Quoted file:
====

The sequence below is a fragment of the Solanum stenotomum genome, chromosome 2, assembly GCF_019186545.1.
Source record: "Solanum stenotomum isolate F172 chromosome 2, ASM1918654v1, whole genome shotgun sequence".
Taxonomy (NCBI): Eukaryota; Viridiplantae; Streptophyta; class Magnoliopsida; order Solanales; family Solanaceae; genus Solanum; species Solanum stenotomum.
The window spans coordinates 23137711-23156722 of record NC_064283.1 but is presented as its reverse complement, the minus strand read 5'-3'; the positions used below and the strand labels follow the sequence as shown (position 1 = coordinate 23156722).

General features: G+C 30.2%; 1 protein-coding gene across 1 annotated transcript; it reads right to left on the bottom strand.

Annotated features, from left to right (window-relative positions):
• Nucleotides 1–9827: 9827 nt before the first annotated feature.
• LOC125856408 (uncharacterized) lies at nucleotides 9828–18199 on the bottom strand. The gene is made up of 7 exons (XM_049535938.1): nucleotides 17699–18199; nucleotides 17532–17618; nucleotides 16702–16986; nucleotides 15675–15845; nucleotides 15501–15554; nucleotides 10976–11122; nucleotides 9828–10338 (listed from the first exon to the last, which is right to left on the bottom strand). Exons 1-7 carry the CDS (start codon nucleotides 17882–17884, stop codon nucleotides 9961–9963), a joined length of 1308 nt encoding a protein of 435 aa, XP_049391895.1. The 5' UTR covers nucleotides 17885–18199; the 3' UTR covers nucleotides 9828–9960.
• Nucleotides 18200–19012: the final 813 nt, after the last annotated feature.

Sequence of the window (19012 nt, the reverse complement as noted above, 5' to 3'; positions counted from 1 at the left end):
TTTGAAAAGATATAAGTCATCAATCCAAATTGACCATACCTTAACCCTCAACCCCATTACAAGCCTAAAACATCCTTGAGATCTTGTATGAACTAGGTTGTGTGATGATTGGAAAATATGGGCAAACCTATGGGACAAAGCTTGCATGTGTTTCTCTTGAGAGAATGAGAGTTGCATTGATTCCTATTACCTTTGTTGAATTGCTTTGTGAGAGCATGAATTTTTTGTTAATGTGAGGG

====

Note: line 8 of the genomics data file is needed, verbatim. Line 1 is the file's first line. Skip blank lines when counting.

• LOC125856408 (uncharacterized) lies at nucleotides 9828–18199 on the bottom strand. The gene is made up of 7 exons (XM_049535938.1): nucleotides 17699–18199; nucleotides 17532–17618; nucleotides 16702–16986; nucleotides 15675–15845; nucleotides 15501–15554; nucleotides 10976–11122; nucleotides 9828–10338 (listed from the first exon to the last, which is right to left on the bottom strand). Exons 1-7 carry the CDS (start codon nucleotides 17882–17884, stop codon nucleotides 9961–9963), a joined length of 1308 nt encoding a protein of 435 aa, XP_049391895.1. The 5' UTR covers nucleotides 17885–18199; the 3' UTR covers nucleotides 9828–9960.